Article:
‘As far back as 1922 the great poet Garcia Lorca had predicted that I was destined for a literary career and had suggested that my future lie precisely in the “pure novel”.’
In Hidden Faces, the only novel by Salvador Dalí, the reader enters the bizarre world already familiar to us from his paintings.
Dalí describes, in vividly visual terms, the intrigues and love affairs of a group of dazzling, eccentric aristocrats who, with their luxurious and extravagant lifestyle, symbolize the decadence of the 1930s. The story of the tangled lives of the protagonists, from the February riots of 1934 in Paris to the closing days of the Second World War, constitutes a brilliant and dramatic vehicle for Dalí’s vision and reads as an epitaph of pre-war Europe.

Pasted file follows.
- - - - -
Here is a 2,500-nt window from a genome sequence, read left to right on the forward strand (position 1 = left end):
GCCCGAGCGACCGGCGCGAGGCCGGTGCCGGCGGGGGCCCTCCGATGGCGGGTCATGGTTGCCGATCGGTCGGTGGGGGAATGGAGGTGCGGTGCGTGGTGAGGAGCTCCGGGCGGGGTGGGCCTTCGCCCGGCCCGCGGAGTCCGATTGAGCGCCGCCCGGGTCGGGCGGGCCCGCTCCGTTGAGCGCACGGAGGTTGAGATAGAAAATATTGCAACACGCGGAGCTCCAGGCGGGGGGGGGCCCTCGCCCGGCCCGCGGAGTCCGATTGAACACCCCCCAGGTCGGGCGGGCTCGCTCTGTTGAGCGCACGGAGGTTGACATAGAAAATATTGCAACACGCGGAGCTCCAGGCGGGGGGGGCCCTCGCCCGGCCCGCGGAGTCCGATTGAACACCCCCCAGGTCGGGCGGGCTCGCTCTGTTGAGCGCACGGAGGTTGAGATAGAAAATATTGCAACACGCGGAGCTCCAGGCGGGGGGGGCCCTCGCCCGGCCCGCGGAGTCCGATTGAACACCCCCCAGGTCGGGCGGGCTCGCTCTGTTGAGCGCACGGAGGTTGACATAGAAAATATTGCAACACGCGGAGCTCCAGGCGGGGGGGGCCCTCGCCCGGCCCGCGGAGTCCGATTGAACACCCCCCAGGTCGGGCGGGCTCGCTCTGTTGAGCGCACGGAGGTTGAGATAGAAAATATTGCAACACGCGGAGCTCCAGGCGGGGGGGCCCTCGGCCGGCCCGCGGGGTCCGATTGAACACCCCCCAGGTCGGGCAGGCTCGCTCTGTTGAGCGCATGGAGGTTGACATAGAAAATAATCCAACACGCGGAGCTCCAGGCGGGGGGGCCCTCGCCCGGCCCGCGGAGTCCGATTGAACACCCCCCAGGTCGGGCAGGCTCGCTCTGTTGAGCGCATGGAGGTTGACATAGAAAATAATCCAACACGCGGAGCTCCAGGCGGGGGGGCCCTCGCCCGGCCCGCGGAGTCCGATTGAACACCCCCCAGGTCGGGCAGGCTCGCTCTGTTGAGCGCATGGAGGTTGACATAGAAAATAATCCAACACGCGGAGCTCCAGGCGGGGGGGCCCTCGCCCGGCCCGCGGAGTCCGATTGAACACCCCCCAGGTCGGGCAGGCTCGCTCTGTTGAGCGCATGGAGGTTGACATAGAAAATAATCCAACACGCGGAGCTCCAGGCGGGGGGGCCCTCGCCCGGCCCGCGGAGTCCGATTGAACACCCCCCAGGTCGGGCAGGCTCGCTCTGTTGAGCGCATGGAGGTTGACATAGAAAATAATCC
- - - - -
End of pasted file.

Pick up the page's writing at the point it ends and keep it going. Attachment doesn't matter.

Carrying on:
Translated from the French by Haakon Chevalier.
‘Dalí’s only novel is as bizarre and as jewelled as any of his work.’ – Margaret Reynolds, Times
‘Start the first page and you are in the presence of an old-fashioned baroque novel, intelligent, extravagant, as photographically precise as his paintings but not so silly.’ – PJ Kavanagh, Guardian
‘So full of visual invention, so witty, so charged with an almost Dickensian energy that it's difficult not to accept its author's own arrogant valuation of himself as a genius.’ – George Melly, Observer
SALVADOR DALí (1958 1982) was a leading figure in the surrealist movement. He remains the most recognizable and most renowned artist of the 20th century.
|Date Published||31st May 2016|